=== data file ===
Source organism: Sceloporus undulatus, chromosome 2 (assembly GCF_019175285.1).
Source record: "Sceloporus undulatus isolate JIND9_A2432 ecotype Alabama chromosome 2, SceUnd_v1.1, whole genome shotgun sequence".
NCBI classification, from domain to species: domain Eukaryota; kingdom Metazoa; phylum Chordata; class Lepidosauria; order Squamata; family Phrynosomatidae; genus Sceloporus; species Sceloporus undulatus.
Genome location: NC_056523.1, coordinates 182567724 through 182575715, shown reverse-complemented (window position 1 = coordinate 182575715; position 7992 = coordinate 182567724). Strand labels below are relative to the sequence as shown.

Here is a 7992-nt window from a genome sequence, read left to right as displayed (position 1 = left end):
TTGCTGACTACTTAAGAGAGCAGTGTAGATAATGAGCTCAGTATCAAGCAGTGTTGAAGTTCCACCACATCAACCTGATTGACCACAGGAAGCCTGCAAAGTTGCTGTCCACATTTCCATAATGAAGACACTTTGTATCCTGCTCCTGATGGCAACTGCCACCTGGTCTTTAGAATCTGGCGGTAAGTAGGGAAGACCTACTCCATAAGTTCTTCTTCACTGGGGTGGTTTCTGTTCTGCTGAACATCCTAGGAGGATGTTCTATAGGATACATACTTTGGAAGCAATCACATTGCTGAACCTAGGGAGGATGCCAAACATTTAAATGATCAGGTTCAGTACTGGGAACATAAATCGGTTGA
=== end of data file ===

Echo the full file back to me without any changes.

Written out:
Source organism: Sceloporus undulatus, chromosome 2 (assembly GCF_019175285.1).
Source record: "Sceloporus undulatus isolate JIND9_A2432 ecotype Alabama chromosome 2, SceUnd_v1.1, whole genome shotgun sequence".
NCBI classification, from domain to species: domain Eukaryota; kingdom Metazoa; phylum Chordata; class Lepidosauria; order Squamata; family Phrynosomatidae; genus Sceloporus; species Sceloporus undulatus.
Genome location: NC_056523.1, coordinates 182567724 through 182575715, shown reverse-complemented (window position 1 = coordinate 182575715; position 7992 = coordinate 182567724). Strand labels below are relative to the sequence as shown.

Here is a 7992-nt window from a genome sequence, read left to right as displayed (position 1 = left end):
TTGCTGACTACTTAAGAGAGCAGTGTAGATAATGAGCTCAGTATCAAGCAGTGTTGAAGTTCCACCACATCAACCTGATTGACCACAGGAAGCCTGCAAAGTTGCTGTCCACATTTCCATAATGAAGACACTTTGTATCCTGCTCCTGATGGCAACTGCCACCTGGTCTTTAGAATCTGGCGGTAAGTAGGGAAGACCTACTCCATAAGTTCTTCTTCACTGGGGTGGTTTCTGTTCTGCTGAACATCCTAGGAGGATGTTCTATAGGATACATACTTTGGAAGCAATCACATTGCTGAACCTAGGGAGGATGCCAAACATTTAAATGATCAGGTTCAGTACTGGGAACATAAATCGGTTGA